By Jim Schutze
By Rachel Watts
By Lauren Drewes Daniels
By Anna Merlan
By Lee Escobedo
By Eric Nicholson
A decent man
Congratulations to Robert Wilonsky for his fair and accurate portrayal of former chief Jesse Curry and his work ["Officer down," November 26]. True, Curry made an unforgivable mistake in moving Oswald on November 24 in full view of the international media. Yet, as Wilonsky notes, this event was not a "defining moment" of the chief's otherwise distinguished career.
One cavil: Wilonsky does not mention Walt Brown's Treachery in Dallas. Brown writes that DPD officers killed the president as part of a larger conspiracy involving a confederation of anti-Kennedy interests. Curry is heavily criticized in the book for taking the lead in planning the assassination and then covering up his department's involvement. This thesis comes from a Ph.D. historian and serious student of the assassination.
Though Wilonsky was apparently unaware of Brown's book, his account of Curry effectively deconstructs Brown's arguments. Mr. Wilonsky's portrait is just not consistent with a man who would arrange a president's death and then cover up his tracks. Curry was, above all, a decent and fair man. He wanted the world to see that Oswald was not harmed while in custody; that was the rationale for the most unusual handling of Oswald's transfer. Further, published reports of Chief Curry's ties to white supremacists--a purported character flaw and key piece linking him personally to the assassination conspirators--do not hold up under Wilonsky's scrutiny.
Congratulations again on a well-written, fair, and accurate story.
Department of Sociology
University of North Texas
Hip-hop ghost town
If hip-hop music is a reflection of a city's street culture and attitude, then there should be no surprise that the Dallas hip-hop scene lives just below the surface ["Beat down," November 12]. Tremendous potential, but out of sight and out of mind. Dallas is probably the largest city in the United States without an attitude. The minority community is torn between assimilating into the mainstream and being forced to exist quietly, on the south side of town, out of sight and out of mind. In short, there is nothing original to rap about (please note that gangsta rap is dead).
When I moved to Dallas, one of the first things I noticed was that there was no city--just large sprawling suburbs and a ghost town masquerading as a city center (downtown). Uptown was yuppie heaven (the McKinney area), and there was something that I still quite haven't figured out yet called the West End. No wonder Vanilla Ice lied and the DOC chose a West Coast affiliation. K104 is a sorry excuse for a radio station, save the morning team. Have you listened to Nippy Jones and CoCo Butter without putting on a CD halfway through the show? Every other African-American station on the air is dedicated to the golden-oldies circuit (making sure that Dallas has a chance to listen to the originals, not the samples). If hip-hop props ever rain on this area, they will probably land in Fort Worth.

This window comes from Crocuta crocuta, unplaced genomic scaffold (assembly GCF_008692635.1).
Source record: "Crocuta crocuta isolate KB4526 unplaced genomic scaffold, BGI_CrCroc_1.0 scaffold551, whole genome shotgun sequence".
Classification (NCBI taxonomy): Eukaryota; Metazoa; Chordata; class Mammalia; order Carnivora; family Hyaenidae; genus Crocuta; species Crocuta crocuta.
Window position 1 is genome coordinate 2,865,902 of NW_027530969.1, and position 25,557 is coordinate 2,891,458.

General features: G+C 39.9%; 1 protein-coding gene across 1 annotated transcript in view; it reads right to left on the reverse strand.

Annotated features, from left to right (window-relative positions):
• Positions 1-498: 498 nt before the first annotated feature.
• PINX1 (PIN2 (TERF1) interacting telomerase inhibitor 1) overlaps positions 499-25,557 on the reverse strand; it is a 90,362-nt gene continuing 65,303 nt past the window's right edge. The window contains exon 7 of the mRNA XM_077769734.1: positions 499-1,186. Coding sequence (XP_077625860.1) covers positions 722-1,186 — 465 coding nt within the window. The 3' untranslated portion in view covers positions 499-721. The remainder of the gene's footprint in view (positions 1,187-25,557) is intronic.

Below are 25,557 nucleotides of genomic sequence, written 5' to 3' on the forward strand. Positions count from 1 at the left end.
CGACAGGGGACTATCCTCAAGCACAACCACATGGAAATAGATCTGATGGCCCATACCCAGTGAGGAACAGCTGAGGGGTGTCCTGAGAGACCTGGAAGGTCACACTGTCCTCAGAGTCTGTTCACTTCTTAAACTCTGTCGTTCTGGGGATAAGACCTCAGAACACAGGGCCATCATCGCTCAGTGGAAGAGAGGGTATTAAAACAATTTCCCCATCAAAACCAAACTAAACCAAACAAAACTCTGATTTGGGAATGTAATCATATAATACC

High-tech indentured servants
Miriam Rozen's article "Invasion of the body shoppers" [November 12] presents an excellent look at the abuse and exploitation of foreign workers (H-1B visa holders) who work in the American high-tech industry. The other side of the coin, which she did not discuss in detail, is what the use of H-1B labor has done to the American work force, particularly older workers who have been replaced and excluded from job consideration in favor of cheap, indentured foreign labor. A set of letters covering the impact on American workers titled "The Misfortune 500" was published by the IEEE-USA on their Web site at http://www.ieee.org/usab/FORUM/H-1B/misfortune500.html.
Academic research has also been done on this subject, most notably by Professor Norman Matloff of the University of California at Davis. His work can be found at http://heather.cs.ucdavis.edu/itaa.html. This is a topic of fierce and ongoing debate within the technical community, and the Dallas Observer has performed a valuable service in exposing it to a larger public.
Mark A. Mendlovitz
I enjoyed Ms. [Christina] Rees' review of the Shelby Lee Adams photographs ["The holler dwellers," December 3], which I have not seen. Thanks for publicizing his work. The people who live in the hollows of Appalachia do pronounce it "hollers," so I understand why you wrote it that way. The hollows are everywhere in a mountainous region, small valleys where a few houses cluster, and I visited quite a few of them in West Virginia and Kentucky while working for the Huntington, West Virginia, newspaper years ago. As Ms. Rees suggests, the subjects in these photographs are not pitiable people; they are proud survivors of unending difficulties from birth to death that an outsider finds hard to believe. They do live amid great beauty, and in my experience, they appreciate it.
The Observer is a superb publication, often sublime. I wish I were talented enough to write for it. Robert Wilonsky certainly is. His piece on Randy Newman ["Maybe he's doing it wrong," November 5] was well-crafted, warm, directly on point--informative but affectionate. Three things about the Observer really impress me. It's gutsy. It maintained a high level despite the loss of Laura Miller. And it has a complete archive so that readers can go back and find the gems they missed, such as the Randy Newman essay.
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